Academic journal article English Journal

Putting Research on Stage: Playwriting in the English Classroom

Academic journal article English Journal

Putting Research on Stage: Playwriting in the English Classroom

Article excerpt

The paint of the drama studio was peeling in several places and more than a handful of ceiling tiles were missing. The stage was a mere eight inches off the ground and some sections didn't meet at the same height.

A closer look revealed much more. The audience of more than 90 students was engrossed. Some students arrived with what seemed to be an expectation of boredom but had shifted their bodies toward the stage, where student actors were performing monologues. All of the performances focused on issues of human rights, but there was a range of topics, tone, and style. At one point, Manna was on stage performing a monologue from Aja's play Footprints Aren't the Only Thing Left Behind in Zimbabwe. Aja stood tensely in the back of the room, mouthing the words that Manna spoke: "They don't even use it! They got that food lookin like a giant sand dune of unshelled nuts in dat hospital's cavernous chapel. See, they care more about the food they're getting then the medical care of the people." Manna enacted Aja's stage directions: "Brings his left hand up to his waist then shakes it to all of the syllables in the next sentence. Then brings both of his hands to his sides." These student-created performances broke through many of the unspoken, yet accepted, assumptions about research, engagement, creativity, and creation in high school.

Introduction

The research unit is a well-established component of the high school English curriculum. In most classrooms the culminating project of this unit is a paper that asks students to report their research in writing. In most cases, this paper is expected to adhere to a specific structure, style, and format. Teachers have long expressed their discontent with the rigidity of the traditional research paper, yet it remains a fixture in most schools. As early as the 1980s when Ken Macrorie introduced the I-Search paper, teachers have called for alternative ways to engage students in research and argued that ELA teachers should be able to develop the required skills in more authentic and intellectually stimulating ways.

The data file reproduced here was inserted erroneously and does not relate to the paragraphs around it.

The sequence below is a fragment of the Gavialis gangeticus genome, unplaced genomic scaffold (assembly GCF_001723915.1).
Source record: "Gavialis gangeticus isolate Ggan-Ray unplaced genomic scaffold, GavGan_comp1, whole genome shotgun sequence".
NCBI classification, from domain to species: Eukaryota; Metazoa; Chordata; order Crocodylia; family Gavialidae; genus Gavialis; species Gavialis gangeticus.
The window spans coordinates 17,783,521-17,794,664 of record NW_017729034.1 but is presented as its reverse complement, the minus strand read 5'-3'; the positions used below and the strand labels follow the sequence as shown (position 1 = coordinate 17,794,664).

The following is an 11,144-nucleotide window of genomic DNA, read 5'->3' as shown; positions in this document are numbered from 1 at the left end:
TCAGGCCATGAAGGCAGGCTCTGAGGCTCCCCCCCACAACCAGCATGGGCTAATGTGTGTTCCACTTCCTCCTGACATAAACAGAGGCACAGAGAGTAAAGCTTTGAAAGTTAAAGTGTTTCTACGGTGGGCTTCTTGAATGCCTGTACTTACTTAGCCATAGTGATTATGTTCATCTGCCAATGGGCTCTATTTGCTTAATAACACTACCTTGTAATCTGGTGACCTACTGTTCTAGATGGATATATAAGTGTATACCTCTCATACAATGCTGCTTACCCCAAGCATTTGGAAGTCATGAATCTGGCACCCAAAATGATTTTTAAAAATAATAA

According to the NCTE/IRA (http://www .ncte.org/standards/ncte-i ra) Standards for English Language Arts, students are expected to "Conduct research on issues and interests by generating ideas and questions, and by posing problems" (Standard 7) and "Use a variety of technological and information resources to gather and synthesize information and to create and communicate knowledge" (Standard 8). If the intent of the research paper is to ensure that students demonstrate these skills, we believe there are meaningful alternatives to the research paper.

In this article, we, a university adolescent literacy professor (Molly) and a high school humanities teacher (Joshua), offer a dynamic and multifaceted alternative to the research paper. We offer playwriting as research. We believe that playwriting, as designed and enacted in the following account, is a powerful way to teach the research project. Our approach is unique in that students are required to represent their research not only in writing but also in dramatic performance. Thus, research is not an end in itself, but rather works in the service of rich learning about human rights.

Starting with the premise that playwriting and other arts-based literacies are complex representations of research, we contend that creating opportunities for students to use rigorous research processes in the service of a creative production has implications for deepening students' capacities as researchers and integrating the arts into classrooms that are increasingly limited by test-driven pedagogies. This article presents our analysis of what happened when Joshua asked his students to conduct research on a human rights issue and represent their research in a five-scene play. We argue that asking students to enact, instead of simply report, research has implications for fostering critical inquiry and engaging students in research that matters. …

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